Physics Photo of the Week

October 1, 2010

Rope-like erosion
This is a photo of a dirt and gravel one-lane road in rural northern Vermont after a night of fairly intense rain.  The photo is looking up a short hill and was taken before any cars had driven on the road since the rain.  The rain was rapid enough that the flowing water down and off the road formed a number of rope-like channels, very similar to a river delta. 

Often severe rainstorms badly erode country roads by forming steep gulleys in the middle of the road.  However, this road had recently been graded with a slight crown or rise along the center line.  The crown helps divert the water tow
ard the sides of the road and prevent deep eroded gullies.

Such roping drainage patterns are typical of alluvialfans formed at the exit of mountain canyons.  The NASA photo at right shows a large alluvial fan (55 km x 55 km) at the edge of theTaklimakan Desert in China’s XinJiang Province.  There is a narrow canyon that exits onto the the desert floor in the lower right.  Rainwater containing silt and particles flows onto the desert plain, depositing the silt forming mini-dams.  The mini-dams then divert the water left or right thus forming a delta as well as rope-like drainage patterns similar to the pattern in the country road above.

It is very dangerous to live and develop communities on or near alluvial fans.  The canyons that feed the fans are often subject to flash flooding from rainstorms in mountains that drain through the narrow openings into the desert floor.  The outflow often flows with great velocity as well as along unpredictable channels.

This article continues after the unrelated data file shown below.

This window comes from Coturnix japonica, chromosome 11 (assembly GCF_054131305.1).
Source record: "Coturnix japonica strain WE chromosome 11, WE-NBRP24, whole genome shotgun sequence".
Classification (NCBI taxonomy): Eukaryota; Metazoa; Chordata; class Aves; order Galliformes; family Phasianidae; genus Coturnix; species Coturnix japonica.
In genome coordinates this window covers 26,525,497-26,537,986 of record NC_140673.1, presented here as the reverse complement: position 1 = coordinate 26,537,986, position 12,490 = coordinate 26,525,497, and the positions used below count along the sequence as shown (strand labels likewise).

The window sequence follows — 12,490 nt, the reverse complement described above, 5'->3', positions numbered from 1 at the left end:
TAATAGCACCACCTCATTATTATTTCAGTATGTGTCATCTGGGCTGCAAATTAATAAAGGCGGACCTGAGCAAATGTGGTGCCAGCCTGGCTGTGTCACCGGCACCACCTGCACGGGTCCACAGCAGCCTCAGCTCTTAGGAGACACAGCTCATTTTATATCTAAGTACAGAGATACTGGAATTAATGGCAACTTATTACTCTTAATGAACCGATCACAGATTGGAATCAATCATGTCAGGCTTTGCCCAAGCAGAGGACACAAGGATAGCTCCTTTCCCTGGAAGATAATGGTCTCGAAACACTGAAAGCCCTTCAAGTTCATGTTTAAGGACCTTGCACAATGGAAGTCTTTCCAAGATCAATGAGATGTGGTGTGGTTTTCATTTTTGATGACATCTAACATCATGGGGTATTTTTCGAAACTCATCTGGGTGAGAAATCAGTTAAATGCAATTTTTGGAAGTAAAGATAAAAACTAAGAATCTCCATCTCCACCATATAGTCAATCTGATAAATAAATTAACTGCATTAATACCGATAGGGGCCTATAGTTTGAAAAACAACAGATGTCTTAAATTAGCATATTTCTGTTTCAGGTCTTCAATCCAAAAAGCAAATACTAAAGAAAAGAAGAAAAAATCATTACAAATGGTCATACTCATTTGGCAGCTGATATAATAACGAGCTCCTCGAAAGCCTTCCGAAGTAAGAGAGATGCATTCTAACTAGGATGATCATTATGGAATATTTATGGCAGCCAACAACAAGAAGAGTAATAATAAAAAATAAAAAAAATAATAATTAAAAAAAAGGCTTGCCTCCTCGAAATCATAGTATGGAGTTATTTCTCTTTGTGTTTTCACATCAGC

With your child's sandbox, a playschool sand table, or a beach you can experiment with erosion patterns quickly.  The last photo here shows erosion channels formed by letting rainwater drain out of a boat that is pulled onto the sand.  The erosion formed by the drain flow created a deep channel.  Barriers build up, and the water becomes diverted into many rope-like channels.  An alluvial fan is seen midway down the beach as well as deep gullies at the boat's drain outlet and at the water's edge on the right.




Physics Photo of the Week is published weekly during the academic year on Fridays by the Warren Wilson College Physics Department.  These photos feature interesting phenomena in the world around us.  Students, faculty, and others are invited to submit digital (or film) photographs for publication and explanation.  Atmospheric phenomena are especially welcome.  Please send any photos to dcollins@warren-wilson.edu. 

All photos and discussions are copyright by Donald Collins or by the person credited for the photo and/or discussion.  These photos and discussions may be used for private individual use or educational use.  Any commercial use without written permission of the photoprovider is forbidden.


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